An indiscriminate ash tree killer has been spotted in northern New Brunswick and poses a threat to the province’s entire ash population.
The emerald ash borer can destroy 99 per cent of an ash tree species which doesn’t bode well for the black ash tree the primary material in Mi’kmaq basket making, and scientists have no sustained success in stopping the Asian beetle.
“From what we have been told and what we’ve been brought up to speed on, this borer will wipe out the ash in this province,” said Stephen Ginnish, a forestry coordinator with Mi’gmawe’l Tplu’taqnn Inc.
The emerald ash borer is native to Asia and was recently discovered in Edmunston by a forestry student. The ash trees in Canada have no natural defense to the bug and the borer disrupts the flow of water throughout the tree killing it in two to three years.
“Here is another strong threat to another spiritual and cultural species important to the Mi’kmaq people,” said Ginnish.
Experts believe the borer has been in New Brunswick for at least six years. The borer naturally travels just a few kilometres but can be assisted by human intervention. Stowing away in fire wood and lumber, the borer has been able to travel greater lengths. The bug was first discovered in Canada in Windsor, Ont. and Detroit, MI in 2002 and has spread to 34 U.S. States and four Canadian provinces, Ontario, Manitoba, Quebec and now northern New Brunswick.
Experts and government agencies are warning the public not to move wood because of the potential threat. “The Department of Energy and Resources encourages all New Brunswickers to help control the spread of emerald ash borer by restricting the movement of potentially infested ash materials such as firewood, ash logs, branches, nursery stock, or chips,” said New Brunswick government spokesperson Jean Bertin.
Ginnish, from Natoaganeg First Nation, says the Canadian Food Inspection Agency and Natural Resources Canada are working to neutralize the threat and inform the public, but efforts seem futile. Insecticides have proven costly and not as effective as some have hoped. There are discussions of introducing exotic wasps, the borers natural predator, but there are fears it may become another invasive species. A fungus was also used with mixed results.
Natural Resource Canada is also increasing the amount of prism traps, which are purple or green in colour and hung in trees to track the beetles’ movement and range. The traps are scented with a pheromone to attract the borer. And they’re collecting black ash seeds as a contingency plan.
“Here, 130 generations practiced basket making and it could be gone in the next decade,” said Ginnish.
He said there’s two million cubic fibre of ash tree on Crown lands or traditional lands and he estimates another two million cubic fibre on private land. Those numbers only include trees that are 10 centimetres in diameter. But Ginnish warns the beetle is also known to attack saplings.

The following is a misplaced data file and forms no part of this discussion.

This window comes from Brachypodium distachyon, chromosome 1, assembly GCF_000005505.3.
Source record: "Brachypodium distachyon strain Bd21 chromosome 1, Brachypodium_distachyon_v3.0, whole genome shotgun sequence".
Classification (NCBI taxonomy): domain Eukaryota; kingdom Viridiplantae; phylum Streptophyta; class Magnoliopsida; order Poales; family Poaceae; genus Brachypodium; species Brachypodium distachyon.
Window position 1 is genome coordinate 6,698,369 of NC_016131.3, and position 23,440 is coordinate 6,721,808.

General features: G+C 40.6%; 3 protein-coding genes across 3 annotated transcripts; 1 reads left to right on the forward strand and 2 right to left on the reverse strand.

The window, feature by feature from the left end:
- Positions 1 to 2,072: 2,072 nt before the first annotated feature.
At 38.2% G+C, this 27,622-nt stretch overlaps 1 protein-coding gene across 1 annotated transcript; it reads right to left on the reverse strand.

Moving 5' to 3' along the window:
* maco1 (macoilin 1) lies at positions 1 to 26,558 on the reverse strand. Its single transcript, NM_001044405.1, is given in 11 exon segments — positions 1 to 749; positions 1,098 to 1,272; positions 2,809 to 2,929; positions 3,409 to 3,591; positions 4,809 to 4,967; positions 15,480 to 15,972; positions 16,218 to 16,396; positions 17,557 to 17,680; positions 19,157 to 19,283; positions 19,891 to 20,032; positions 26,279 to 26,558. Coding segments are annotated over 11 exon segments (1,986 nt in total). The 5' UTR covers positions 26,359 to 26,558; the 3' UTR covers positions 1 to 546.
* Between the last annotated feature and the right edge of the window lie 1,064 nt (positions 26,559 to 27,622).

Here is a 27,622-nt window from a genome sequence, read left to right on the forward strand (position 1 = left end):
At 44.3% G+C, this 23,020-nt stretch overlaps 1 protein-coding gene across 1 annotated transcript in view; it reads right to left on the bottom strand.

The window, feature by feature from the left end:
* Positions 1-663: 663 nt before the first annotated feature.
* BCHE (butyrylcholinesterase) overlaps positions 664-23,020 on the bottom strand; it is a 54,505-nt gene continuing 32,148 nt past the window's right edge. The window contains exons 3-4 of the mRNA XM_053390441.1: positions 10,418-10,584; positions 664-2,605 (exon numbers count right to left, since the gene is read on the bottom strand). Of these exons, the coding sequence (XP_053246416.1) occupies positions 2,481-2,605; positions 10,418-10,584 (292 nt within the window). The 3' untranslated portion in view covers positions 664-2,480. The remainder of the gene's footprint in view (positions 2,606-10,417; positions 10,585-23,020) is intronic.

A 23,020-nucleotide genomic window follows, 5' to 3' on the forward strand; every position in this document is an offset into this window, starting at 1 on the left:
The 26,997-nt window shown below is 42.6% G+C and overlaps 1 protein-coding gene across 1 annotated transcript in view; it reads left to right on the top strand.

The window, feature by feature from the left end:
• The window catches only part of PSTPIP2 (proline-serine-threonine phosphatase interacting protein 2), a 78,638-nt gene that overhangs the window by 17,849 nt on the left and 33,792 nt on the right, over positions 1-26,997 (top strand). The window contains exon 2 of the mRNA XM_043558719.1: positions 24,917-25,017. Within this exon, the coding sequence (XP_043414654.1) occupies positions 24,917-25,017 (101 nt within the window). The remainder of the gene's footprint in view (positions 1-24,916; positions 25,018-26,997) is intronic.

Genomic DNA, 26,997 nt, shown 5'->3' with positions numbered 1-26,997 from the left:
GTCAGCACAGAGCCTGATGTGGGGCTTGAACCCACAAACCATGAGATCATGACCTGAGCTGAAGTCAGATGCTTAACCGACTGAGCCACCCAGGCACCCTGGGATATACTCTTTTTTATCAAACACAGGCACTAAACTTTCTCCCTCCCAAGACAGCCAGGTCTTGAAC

Ginnish says ash trees stands don’t tend to cover large hectares so planning forestry applications for the trees has proven difficult. “Right now there’s no answers to that.”
Elsipogtog First Nation recently started an Indigenous tourism trail centered around basket making and keeping the tradition alive and Ginnish said the next part of the plan should include talking with them and other Indigenous basket making artisans.
“We need to hear from them in order to really understand how this is going to affect them, affect their livelihood and affect their ceremonies and the spirituality around black ash, that’s critically important,” said Ginnish.
That’s part of the plan at UNB Forestry, according to forestry instructor Kara Constanza. She and colleague Tom
Beckley are planning to write a proposal to work closely with Indigenous groups in New Brunswick to plan for the threat. “The earlier you can find the insect the better you can prepare and combat the insect,” said Constanza.
She is asking people to educate themselves on indicators of the emerald ash borer because that’s been key on early detection in other areas. “The hardest part is that there isn’t much we can do once it’s there, it’s there.”
Some Indigenous tribes in the U.S. have found ways to save the wood for basket making by submerging logs in water and killing the larva. Others have frozen wood for future use. And there is hope that maybe one per cent of the trees is naturally resistant to the borer.
Constanza said the ash borer can be led away from healthier ash stands by stressing trees. And she said Nova Scotia has catalogued thousands of their ash population and hopes New Brunswick takes on some of that work.
“I hope New Brunswick does something similar maybe not mapping every tree but looking at where are the dense populations and what the population looks like in this province,.”